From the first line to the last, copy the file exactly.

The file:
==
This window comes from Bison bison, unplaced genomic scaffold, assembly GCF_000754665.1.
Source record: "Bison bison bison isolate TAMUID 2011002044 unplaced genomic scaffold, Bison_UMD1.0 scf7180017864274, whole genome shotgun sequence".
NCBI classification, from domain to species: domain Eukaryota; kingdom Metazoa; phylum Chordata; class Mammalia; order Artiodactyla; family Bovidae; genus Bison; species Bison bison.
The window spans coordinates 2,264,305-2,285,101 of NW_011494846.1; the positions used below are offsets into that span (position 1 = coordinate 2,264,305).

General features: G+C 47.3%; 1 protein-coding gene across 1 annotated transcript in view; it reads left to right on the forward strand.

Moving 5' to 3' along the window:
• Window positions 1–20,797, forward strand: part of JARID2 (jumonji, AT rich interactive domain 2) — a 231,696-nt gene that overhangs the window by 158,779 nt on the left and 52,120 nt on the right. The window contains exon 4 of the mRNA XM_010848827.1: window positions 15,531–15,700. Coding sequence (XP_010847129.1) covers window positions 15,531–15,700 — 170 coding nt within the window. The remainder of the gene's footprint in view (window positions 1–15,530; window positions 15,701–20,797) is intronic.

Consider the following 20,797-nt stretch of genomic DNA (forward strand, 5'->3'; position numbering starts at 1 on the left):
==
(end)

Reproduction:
This window comes from Bison bison, unplaced genomic scaffold, assembly GCF_000754665.1.
Source record: "Bison bison bison isolate TAMUID 2011002044 unplaced genomic scaffold, Bison_UMD1.0 scf7180017864274, whole genome shotgun sequence".
NCBI classification, from domain to species: domain Eukaryota; kingdom Metazoa; phylum Chordata; class Mammalia; order Artiodactyla; family Bovidae; genus Bison; species Bison bison.
The window spans coordinates 2,264,305-2,285,101 of NW_011494846.1; the positions used below are offsets into that span (position 1 = coordinate 2,264,305).

General features: G+C 47.3%; 1 protein-coding gene across 1 annotated transcript in view; it reads left to right on the forward strand.

Moving 5' to 3' along the window:
• Window positions 1–20,797, forward strand: part of JARID2 (jumonji, AT rich interactive domain 2) — a 231,696-nt gene that overhangs the window by 158,779 nt on the left and 52,120 nt on the right. The window contains exon 4 of the mRNA XM_010848827.1: window positions 15,531–15,700. Coding sequence (XP_010847129.1) covers window positions 15,531–15,700 — 170 coding nt within the window. The remainder of the gene's footprint in view (window positions 1–15,530; window positions 15,701–20,797) is intronic.

Consider the following 20,797-nt stretch of genomic DNA (forward strand, 5'->3'; position numbering starts at 1 on the left):